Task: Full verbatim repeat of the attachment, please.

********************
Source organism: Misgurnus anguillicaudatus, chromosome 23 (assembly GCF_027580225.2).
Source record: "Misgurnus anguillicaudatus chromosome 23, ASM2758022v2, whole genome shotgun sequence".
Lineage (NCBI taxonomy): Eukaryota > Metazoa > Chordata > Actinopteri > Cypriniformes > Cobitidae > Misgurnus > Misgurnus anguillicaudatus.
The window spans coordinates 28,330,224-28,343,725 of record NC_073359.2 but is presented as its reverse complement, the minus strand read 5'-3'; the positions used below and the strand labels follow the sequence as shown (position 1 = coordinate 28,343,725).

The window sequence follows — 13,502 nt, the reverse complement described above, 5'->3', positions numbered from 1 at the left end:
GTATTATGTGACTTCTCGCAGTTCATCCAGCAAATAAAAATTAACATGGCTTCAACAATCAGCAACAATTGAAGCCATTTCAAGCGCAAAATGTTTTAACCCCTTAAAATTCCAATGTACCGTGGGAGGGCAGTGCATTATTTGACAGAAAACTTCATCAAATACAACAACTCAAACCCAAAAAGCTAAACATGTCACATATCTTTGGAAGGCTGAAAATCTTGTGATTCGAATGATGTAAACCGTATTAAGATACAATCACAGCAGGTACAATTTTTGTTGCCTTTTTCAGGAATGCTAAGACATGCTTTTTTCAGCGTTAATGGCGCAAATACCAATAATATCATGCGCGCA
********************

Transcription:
Source organism: Misgurnus anguillicaudatus, chromosome 23 (assembly GCF_027580225.2).
Source record: "Misgurnus anguillicaudatus chromosome 23, ASM2758022v2, whole genome shotgun sequence".
Lineage (NCBI taxonomy): Eukaryota > Metazoa > Chordata > Actinopteri > Cypriniformes > Cobitidae > Misgurnus > Misgurnus anguillicaudatus.
The window spans coordinates 28,330,224-28,343,725 of record NC_073359.2 but is presented as its reverse complement, the minus strand read 5'-3'; the positions used below and the strand labels follow the sequence as shown (position 1 = coordinate 28,343,725).

The window sequence follows — 13,502 nt, the reverse complement described above, 5'->3', positions numbered from 1 at the left end:
GTATTATGTGACTTCTCGCAGTTCATCCAGCAAATAAAAATTAACATGGCTTCAACAATCAGCAACAATTGAAGCCATTTCAAGCGCAAAATGTTTTAACCCCTTAAAATTCCAATGTACCGTGGGAGGGCAGTGCATTATTTGACAGAAAACTTCATCAAATACAACAACTCAAACCCAAAAAGCTAAACATGTCACATATCTTTGGAAGGCTGAAAATCTTGTGATTCGAATGATGTAAACCGTATTAAGATACAATCACAGCAGGTACAATTTTTGTTGCCTTTTTCAGGAATGCTAAGACATGCTTTTTTCAGCGTTAATGGCGCAAATACCAATAATATCATGCGCGCA